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Havard: World Club clash massive occasion to change Wigan’s history

History of success brings big expectations. Some clubs find themselves weighed down by the achievements of the past, while others embrace it and go on to write their own chapters with new deeds of glory.

Wigan Warriors are a club which, at times, have fallen on both sides since the start of the Super League era, although recent seasons have seen them very much doing the latter with Betfred Challenge Cup success in 2022 followed by a first Grand Final triumph for five years last October.

That 10-2 win over Catalans Dragons at Old Trafford – Wigan’s sixth Super League title and their 23rd top division title overall – set up this Saturday’s World Club Challenge showdown with Penrith Panthers, and Warriors prop Ethan Havard is in no doubt what victory over the Australian champions would mean too.

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“This is hopefully the start of something which could be good for us,” Havard told Sky Sports. “The World Club Challenge is a massive occasion to change the history of the club.

“To add an extra star to our badge would be amazing, but a lot of hard work goes into getting into those games, so it starts with that.

“Lifting the [Super League] trophy is something we’ve been working on for some years. To get back being champions is obviously a good feeling.

“It was a momentous occasion, and it was great to be a part of it.”

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A look back Wigan Warriors’ route to their first Super League title since 2018

Unfortunately for Havard, he will be a spectator as he continues to recover from a hamstring injury sustained in the Grand Final, and he will be joined on the sidelines by fellow England international Luke Thompson after the forward failed a head injury assessment in the Super League season-opening win over Castleford Tigers last Saturday.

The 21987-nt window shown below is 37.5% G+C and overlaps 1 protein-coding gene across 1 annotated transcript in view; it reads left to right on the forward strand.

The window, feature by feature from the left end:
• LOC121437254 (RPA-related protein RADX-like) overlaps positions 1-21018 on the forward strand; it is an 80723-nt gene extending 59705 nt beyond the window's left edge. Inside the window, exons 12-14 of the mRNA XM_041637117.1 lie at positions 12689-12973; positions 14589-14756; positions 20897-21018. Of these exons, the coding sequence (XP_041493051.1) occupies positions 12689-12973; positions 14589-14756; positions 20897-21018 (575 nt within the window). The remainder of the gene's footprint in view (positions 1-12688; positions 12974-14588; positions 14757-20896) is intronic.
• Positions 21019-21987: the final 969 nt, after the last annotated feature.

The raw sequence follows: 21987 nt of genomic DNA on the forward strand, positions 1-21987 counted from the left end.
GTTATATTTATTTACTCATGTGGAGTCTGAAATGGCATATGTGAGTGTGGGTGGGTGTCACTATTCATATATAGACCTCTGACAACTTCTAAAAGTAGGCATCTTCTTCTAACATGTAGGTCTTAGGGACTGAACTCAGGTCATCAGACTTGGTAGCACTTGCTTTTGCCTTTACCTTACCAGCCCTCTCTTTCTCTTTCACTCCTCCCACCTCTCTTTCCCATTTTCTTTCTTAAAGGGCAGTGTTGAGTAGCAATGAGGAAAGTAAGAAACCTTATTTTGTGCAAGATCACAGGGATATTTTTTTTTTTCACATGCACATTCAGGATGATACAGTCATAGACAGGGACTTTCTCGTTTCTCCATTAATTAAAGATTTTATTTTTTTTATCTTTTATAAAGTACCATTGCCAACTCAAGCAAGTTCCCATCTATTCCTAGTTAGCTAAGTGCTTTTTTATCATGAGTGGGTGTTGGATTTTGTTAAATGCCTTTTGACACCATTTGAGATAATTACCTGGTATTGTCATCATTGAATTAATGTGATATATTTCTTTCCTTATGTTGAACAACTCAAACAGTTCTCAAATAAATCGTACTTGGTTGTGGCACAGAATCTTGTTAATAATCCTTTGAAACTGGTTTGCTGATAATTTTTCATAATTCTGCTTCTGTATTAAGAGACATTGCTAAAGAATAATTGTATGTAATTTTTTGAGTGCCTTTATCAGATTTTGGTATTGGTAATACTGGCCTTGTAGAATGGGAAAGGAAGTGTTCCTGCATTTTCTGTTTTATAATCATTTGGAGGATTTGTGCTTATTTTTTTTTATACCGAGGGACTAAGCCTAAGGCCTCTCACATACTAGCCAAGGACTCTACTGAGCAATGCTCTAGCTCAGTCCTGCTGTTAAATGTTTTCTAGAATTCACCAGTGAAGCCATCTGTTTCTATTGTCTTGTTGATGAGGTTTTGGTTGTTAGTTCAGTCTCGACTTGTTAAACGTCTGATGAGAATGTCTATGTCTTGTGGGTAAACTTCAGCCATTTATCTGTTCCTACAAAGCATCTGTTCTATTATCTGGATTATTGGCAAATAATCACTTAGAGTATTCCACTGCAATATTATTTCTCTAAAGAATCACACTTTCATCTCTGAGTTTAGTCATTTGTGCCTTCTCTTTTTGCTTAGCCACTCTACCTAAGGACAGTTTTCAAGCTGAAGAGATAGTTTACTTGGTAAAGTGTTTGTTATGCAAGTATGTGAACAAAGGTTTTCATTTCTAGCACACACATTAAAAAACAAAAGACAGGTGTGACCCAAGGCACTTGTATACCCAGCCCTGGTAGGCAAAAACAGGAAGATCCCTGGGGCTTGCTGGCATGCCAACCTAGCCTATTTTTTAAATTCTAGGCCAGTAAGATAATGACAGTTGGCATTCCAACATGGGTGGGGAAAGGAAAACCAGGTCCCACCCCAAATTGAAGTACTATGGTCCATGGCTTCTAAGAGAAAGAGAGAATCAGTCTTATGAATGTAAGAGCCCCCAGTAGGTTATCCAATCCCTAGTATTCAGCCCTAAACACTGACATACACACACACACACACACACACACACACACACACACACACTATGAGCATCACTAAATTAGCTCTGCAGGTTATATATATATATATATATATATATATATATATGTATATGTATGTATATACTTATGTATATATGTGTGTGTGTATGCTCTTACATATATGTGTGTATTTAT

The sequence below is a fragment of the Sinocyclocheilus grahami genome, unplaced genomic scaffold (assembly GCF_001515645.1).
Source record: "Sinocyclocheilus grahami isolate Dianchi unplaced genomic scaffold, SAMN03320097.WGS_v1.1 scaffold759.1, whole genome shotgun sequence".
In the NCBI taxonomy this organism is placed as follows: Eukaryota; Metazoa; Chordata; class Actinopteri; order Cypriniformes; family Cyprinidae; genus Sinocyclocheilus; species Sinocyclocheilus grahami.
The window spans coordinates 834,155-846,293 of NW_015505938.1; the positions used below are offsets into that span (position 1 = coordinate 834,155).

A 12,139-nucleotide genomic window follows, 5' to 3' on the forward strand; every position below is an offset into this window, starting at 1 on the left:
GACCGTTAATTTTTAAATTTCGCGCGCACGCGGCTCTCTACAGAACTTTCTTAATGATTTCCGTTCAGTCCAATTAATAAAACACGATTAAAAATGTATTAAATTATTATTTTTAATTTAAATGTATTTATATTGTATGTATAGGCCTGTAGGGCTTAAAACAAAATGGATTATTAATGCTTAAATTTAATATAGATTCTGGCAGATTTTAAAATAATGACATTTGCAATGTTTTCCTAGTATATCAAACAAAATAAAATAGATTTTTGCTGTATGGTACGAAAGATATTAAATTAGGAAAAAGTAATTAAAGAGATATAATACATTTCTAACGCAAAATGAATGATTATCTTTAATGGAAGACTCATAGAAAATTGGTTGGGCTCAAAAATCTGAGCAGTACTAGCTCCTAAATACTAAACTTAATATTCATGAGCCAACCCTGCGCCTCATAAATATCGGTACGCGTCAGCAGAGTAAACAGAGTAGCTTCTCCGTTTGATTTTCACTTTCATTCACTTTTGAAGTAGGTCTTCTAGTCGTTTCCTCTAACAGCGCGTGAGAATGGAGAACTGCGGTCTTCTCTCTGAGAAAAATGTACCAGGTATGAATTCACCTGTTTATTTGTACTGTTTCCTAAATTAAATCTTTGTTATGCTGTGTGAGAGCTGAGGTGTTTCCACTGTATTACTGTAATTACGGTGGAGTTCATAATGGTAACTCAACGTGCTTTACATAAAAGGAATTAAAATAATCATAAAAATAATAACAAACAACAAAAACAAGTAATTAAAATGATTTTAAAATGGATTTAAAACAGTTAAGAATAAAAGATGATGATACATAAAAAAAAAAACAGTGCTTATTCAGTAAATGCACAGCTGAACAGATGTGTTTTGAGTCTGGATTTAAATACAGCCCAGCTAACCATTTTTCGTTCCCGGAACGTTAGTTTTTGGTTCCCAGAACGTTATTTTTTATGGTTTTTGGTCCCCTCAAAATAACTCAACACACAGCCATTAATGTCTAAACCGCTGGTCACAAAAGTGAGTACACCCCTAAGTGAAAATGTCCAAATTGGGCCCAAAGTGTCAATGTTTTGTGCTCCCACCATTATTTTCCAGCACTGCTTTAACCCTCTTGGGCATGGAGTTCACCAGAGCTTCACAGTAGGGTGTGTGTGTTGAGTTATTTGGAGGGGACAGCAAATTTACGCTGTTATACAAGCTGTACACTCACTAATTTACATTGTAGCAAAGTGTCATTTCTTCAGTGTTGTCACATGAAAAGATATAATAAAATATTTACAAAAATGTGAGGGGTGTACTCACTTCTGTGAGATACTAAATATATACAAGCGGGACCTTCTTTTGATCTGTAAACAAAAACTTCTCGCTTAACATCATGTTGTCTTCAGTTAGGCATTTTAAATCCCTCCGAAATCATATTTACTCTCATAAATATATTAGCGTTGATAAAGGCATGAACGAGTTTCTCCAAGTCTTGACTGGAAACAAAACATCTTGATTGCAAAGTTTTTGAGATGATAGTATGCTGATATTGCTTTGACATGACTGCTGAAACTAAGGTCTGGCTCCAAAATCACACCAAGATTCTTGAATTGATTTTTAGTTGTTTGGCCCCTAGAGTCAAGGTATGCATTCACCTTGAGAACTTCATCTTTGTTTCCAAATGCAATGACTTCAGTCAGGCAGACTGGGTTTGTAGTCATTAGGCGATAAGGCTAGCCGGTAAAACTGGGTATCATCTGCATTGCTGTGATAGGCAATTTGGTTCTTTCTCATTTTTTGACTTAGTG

Although frustrated to miss the opening weeks of the 2024 campaign, Havard has no regrets about risking aggravating the injury by playing in last year’s title-decider, even though he could only make a 10-minute cameo off the interchange bench in the end.

“We knew it was a risk me playing in the final, but you don’t get those opportunities much,” Havard said.

“I did everything I could to get back for that game and I don’t have any regrets about it. Now I just need to look after my body, do what’s right for me and then get back fit and playing this year.

The World Club Challenge is a massive occasion to change the history of the club. To add an extra star to our badge would be amazing, but a lot of hard work goes into getting into those games, so it starts with that.

Wigan Warriors’ Ethan Havard

“I took my time with it this time just to get it right, but the testing is going well and I’m pressing on. I can see the end now and I’m looking forward to being back in the mix with the boys.”